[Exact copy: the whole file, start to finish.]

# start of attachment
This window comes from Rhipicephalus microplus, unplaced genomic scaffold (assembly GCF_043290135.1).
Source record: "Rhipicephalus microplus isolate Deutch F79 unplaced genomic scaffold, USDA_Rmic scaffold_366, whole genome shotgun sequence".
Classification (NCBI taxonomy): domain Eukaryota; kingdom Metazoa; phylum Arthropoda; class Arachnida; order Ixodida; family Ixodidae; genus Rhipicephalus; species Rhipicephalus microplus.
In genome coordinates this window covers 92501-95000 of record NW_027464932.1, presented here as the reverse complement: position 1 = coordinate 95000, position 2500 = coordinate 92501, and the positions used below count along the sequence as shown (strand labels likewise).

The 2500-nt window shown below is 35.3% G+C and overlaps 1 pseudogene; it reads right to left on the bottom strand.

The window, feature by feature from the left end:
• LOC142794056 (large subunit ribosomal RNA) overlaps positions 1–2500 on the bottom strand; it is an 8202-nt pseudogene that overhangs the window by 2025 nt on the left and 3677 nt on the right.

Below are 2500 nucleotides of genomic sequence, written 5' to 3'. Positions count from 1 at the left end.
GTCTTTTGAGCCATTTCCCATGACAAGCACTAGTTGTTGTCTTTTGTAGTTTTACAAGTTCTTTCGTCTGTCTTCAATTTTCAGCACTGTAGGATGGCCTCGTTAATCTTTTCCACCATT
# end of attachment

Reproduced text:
This window comes from Rhipicephalus microplus, unplaced genomic scaffold (assembly GCF_043290135.1).
Source record: "Rhipicephalus microplus isolate Deutch F79 unplaced genomic scaffold, USDA_Rmic scaffold_366, whole genome shotgun sequence".
Classification (NCBI taxonomy): domain Eukaryota; kingdom Metazoa; phylum Arthropoda; class Arachnida; order Ixodida; family Ixodidae; genus Rhipicephalus; species Rhipicephalus microplus.
In genome coordinates this window covers 92501-95000 of record NW_027464932.1, presented here as the reverse complement: position 1 = coordinate 95000, position 2500 = coordinate 92501, and the positions used below count along the sequence as shown (strand labels likewise).

The 2500-nt window shown below is 35.3% G+C and overlaps 1 pseudogene; it reads right to left on the bottom strand.

The window, feature by feature from the left end:
• LOC142794056 (large subunit ribosomal RNA) overlaps positions 1–2500 on the bottom strand; it is an 8202-nt pseudogene that overhangs the window by 2025 nt on the left and 3677 nt on the right.

Below are 2500 nucleotides of genomic sequence, written 5' to 3'. Positions count from 1 at the left end.
GTCTTTTGAGCCATTTCCCATGACAAGCACTAGTTGTTGTCTTTTGTAGTTTTACAAGTTCTTTCGTCTGTCTTCAATTTTCAGCACTGTAGGATGGCCTCGTTAATCTTTTCCACCATT